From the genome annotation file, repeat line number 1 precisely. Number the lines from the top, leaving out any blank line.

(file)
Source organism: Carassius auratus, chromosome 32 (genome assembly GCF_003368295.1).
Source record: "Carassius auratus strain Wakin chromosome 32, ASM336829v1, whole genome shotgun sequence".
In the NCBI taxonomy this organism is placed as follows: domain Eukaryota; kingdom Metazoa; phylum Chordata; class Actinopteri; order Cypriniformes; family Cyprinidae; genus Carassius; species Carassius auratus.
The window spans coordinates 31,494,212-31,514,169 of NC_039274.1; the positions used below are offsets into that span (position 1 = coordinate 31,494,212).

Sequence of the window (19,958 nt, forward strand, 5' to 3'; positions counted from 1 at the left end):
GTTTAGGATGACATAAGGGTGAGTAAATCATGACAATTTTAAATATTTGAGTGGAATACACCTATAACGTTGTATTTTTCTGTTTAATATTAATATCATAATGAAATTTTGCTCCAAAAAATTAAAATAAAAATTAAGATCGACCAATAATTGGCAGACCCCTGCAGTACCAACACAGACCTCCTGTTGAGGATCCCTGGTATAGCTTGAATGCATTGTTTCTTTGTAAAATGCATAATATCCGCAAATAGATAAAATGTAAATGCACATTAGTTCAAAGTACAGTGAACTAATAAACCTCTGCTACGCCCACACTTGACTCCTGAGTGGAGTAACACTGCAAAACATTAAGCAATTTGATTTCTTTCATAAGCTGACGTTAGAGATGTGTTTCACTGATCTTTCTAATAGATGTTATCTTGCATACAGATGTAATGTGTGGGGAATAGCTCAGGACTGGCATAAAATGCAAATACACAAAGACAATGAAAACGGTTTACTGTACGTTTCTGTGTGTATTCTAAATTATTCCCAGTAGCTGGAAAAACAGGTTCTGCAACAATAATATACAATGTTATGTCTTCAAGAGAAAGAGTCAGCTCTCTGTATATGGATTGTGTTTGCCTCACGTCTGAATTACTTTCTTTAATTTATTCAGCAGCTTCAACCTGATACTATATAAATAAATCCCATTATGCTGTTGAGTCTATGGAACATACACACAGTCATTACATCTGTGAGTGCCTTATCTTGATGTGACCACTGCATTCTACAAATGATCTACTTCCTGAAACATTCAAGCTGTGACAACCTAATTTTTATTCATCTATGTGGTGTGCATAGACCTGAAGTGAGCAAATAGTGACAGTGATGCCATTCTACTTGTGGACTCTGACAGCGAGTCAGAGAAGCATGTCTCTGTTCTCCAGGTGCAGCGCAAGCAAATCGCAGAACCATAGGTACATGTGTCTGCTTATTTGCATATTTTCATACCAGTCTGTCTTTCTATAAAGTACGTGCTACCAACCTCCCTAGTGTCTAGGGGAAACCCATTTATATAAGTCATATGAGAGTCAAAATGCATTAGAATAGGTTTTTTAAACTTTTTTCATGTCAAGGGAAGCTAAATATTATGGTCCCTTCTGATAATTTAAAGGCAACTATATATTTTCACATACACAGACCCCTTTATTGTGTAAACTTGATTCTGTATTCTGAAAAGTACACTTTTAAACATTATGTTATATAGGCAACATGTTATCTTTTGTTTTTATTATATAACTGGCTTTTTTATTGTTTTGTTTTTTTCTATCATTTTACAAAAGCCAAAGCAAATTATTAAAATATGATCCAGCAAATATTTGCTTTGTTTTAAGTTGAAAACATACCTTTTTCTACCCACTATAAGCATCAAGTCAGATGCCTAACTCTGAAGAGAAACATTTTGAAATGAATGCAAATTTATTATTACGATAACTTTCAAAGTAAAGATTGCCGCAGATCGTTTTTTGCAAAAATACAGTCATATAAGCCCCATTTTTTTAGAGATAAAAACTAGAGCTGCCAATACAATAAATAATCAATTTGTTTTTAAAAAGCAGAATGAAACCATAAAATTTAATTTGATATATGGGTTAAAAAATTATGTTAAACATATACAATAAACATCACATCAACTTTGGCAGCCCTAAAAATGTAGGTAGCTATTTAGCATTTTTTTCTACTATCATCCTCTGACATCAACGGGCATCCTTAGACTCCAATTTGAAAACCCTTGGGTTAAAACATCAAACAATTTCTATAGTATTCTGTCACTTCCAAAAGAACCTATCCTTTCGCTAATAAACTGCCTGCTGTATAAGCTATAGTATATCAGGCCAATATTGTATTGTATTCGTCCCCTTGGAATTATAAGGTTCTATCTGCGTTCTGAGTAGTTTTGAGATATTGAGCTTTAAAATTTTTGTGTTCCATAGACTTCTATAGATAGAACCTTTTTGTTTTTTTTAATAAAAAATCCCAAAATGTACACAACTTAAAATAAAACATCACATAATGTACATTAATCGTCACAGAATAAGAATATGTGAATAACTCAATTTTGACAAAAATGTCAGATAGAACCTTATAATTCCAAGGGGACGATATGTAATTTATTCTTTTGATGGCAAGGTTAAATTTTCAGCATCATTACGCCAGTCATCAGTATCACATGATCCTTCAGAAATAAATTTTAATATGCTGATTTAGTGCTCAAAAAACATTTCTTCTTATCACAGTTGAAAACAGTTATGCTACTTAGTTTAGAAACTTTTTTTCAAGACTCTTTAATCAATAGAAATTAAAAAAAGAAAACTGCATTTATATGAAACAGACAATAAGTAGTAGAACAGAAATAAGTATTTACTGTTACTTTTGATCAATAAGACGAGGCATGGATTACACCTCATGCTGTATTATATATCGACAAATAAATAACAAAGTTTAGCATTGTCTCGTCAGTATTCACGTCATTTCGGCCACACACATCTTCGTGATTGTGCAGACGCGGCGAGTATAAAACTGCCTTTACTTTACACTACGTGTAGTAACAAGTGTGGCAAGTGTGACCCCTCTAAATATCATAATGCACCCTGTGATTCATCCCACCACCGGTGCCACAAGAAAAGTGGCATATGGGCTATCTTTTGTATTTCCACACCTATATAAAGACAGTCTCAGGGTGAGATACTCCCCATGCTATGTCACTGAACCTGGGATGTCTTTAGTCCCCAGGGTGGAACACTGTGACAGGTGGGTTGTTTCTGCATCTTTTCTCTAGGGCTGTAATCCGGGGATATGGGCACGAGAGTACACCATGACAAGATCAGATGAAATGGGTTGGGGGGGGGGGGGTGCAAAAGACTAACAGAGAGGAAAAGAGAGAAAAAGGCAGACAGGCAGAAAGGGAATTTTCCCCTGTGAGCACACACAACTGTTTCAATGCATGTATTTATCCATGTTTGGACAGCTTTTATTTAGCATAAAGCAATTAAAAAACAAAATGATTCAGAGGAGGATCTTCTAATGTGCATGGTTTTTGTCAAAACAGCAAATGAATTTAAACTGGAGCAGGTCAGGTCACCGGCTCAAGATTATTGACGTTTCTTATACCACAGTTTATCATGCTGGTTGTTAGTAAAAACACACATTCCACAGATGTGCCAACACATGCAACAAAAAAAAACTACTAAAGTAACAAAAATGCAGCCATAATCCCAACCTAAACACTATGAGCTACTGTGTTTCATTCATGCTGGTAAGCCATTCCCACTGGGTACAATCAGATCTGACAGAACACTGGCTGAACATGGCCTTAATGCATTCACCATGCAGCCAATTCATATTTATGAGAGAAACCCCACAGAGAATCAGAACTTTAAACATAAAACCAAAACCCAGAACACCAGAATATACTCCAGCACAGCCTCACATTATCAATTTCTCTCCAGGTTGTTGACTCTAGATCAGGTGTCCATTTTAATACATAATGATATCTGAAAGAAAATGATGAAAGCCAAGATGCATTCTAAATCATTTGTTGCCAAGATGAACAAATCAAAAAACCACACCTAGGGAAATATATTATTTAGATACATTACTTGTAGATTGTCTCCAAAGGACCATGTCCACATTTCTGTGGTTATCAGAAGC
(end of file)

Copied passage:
Source organism: Carassius auratus, chromosome 32 (genome assembly GCF_003368295.1).